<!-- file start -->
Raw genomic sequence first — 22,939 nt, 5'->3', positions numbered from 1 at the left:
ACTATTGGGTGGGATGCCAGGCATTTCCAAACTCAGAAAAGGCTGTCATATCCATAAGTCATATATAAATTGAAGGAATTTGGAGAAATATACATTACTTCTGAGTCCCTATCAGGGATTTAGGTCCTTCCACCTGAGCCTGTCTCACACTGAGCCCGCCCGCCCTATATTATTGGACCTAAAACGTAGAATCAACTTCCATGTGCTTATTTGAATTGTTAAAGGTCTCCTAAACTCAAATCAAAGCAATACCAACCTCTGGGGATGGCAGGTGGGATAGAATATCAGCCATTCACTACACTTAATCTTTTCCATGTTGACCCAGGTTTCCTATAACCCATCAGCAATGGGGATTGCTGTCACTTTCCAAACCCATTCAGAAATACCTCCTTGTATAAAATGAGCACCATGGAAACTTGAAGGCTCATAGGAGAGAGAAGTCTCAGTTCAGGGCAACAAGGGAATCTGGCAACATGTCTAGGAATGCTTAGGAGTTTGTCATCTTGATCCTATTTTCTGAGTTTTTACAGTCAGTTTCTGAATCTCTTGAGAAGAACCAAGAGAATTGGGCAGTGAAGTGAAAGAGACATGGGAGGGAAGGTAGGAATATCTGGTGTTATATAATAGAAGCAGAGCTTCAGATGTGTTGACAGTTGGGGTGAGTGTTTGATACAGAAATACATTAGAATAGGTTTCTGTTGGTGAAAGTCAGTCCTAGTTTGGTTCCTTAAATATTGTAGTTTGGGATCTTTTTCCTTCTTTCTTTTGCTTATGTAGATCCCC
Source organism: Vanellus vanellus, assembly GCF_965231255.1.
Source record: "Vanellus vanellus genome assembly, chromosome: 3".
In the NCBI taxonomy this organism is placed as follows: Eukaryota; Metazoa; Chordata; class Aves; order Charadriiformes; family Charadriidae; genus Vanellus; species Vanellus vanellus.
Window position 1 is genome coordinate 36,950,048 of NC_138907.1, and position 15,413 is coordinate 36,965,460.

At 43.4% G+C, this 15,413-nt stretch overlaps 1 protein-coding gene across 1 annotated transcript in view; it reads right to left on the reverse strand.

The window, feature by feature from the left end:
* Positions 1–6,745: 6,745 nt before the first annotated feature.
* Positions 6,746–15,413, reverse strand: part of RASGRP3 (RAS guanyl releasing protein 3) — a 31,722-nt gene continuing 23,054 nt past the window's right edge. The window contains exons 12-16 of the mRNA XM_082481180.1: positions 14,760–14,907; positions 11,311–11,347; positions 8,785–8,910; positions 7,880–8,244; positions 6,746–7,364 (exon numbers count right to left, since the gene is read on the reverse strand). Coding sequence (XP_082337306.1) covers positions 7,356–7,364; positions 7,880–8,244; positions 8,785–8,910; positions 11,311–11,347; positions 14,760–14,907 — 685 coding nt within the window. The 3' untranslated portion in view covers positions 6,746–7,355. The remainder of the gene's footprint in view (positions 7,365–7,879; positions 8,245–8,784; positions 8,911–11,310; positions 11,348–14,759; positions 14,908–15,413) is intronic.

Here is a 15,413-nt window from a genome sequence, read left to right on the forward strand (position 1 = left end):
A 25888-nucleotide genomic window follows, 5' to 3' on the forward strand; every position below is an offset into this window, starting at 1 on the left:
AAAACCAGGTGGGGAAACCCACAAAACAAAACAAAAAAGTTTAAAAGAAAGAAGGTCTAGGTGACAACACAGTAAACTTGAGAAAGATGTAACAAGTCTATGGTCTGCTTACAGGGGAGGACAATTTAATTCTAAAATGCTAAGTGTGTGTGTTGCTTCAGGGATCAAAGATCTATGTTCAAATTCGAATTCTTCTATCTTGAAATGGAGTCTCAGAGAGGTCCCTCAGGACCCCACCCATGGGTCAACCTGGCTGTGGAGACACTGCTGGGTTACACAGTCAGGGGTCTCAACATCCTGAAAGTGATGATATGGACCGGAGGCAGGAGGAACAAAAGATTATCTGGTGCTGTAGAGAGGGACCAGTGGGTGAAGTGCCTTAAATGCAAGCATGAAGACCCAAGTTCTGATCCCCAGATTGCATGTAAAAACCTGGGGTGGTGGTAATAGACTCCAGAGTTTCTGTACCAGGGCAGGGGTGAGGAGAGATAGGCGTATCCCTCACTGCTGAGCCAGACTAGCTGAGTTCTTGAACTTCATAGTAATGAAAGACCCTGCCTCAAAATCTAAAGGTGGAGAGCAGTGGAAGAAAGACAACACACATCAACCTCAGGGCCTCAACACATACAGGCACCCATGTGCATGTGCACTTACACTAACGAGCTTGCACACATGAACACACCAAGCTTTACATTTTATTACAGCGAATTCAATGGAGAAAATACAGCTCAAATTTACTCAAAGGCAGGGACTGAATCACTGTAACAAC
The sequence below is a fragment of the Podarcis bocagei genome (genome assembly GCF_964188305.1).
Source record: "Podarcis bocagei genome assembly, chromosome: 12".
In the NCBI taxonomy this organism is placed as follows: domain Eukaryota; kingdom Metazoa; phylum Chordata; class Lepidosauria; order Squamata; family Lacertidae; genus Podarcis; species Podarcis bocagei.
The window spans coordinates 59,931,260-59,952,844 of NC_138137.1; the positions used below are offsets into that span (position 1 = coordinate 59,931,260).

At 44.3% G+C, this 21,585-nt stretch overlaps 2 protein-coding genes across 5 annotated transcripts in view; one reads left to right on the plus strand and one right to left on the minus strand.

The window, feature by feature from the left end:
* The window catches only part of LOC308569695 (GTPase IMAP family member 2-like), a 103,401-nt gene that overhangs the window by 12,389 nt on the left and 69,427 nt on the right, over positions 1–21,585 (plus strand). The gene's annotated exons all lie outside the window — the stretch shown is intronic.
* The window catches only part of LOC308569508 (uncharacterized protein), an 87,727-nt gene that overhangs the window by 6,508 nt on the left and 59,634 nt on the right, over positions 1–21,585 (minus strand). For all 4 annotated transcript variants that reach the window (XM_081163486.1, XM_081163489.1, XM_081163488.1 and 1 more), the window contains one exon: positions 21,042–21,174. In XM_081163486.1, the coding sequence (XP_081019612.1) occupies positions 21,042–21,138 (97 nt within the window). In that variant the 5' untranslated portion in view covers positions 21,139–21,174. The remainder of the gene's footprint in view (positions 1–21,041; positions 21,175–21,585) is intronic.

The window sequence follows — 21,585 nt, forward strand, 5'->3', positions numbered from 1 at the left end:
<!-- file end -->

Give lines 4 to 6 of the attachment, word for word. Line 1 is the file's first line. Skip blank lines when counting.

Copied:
Source record: "Vanellus vanellus genome assembly, chromosome: 3".
In the NCBI taxonomy this organism is placed as follows: Eukaryota; Metazoa; Chordata; class Aves; order Charadriiformes; family Charadriidae; genus Vanellus; species Vanellus vanellus.
Window position 1 is genome coordinate 36,950,048 of NC_138907.1, and position 15,413 is coordinate 36,965,460.